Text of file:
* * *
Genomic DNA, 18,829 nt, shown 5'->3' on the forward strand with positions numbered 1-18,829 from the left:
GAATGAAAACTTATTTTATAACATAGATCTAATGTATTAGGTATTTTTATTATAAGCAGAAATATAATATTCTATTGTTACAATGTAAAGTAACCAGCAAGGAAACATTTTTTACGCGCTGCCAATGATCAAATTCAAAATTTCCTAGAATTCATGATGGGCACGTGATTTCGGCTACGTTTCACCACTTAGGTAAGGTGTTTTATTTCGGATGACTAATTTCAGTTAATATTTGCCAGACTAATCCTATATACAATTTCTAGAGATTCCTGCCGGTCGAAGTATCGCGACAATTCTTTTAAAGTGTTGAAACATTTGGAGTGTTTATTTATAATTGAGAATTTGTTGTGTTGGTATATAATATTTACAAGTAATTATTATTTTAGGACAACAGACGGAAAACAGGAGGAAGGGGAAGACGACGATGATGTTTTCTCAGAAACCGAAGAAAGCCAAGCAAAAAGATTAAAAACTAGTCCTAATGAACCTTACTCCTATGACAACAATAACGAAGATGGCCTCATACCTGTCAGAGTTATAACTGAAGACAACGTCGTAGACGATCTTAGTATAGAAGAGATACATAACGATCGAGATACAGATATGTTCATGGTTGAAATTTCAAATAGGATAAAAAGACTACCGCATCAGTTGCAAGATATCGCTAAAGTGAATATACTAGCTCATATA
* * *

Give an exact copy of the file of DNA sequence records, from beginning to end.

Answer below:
Genomic DNA, 18,829 nt, shown 5'->3' on the forward strand with positions numbered 1-18,829 from the left:
GAATGAAAACTTATTTTATAACATAGATCTAATGTATTAGGTATTTTTATTATAAGCAGAAATATAATATTCTATTGTTACAATGTAAAGTAACCAGCAAGGAAACATTTTTTACGCGCTGCCAATGATCAAATTCAAAATTTCCTAGAATTCATGATGGGCACGTGATTTCGGCTACGTTTCACCACTTAGGTAAGGTGTTTTATTTCGGATGACTAATTTCAGTTAATATTTGCCAGACTAATCCTATATACAATTTCTAGAGATTCCTGCCGGTCGAAGTATCGCGACAATTCTTTTAAAGTGTTGAAACATTTGGAGTGTTTATTTATAATTGAGAATTTGTTGTGTTGGTATATAATATTTACAAGTAATTATTATTTTAGGACAACAGACGGAAAACAGGAGGAAGGGGAAGACGACGATGATGTTTTCTCAGAAACCGAAGAAAGCCAAGCAAAAAGATTAAAAACTAGTCCTAATGAACCTTACTCCTATGACAACAATAACGAAGATGGCCTCATACCTGTCAGAGTTATAACTGAAGACAACGTCGTAGACGATCTTAGTATAGAAGAGATACATAACGATCGAGATACAGATATGTTCATGGTTGAAATTTCAAATAGGATAAAAAGACTACCGCATCAGTTGCAAGATATCGCTAAAGTGAATATACTAGCTCATATA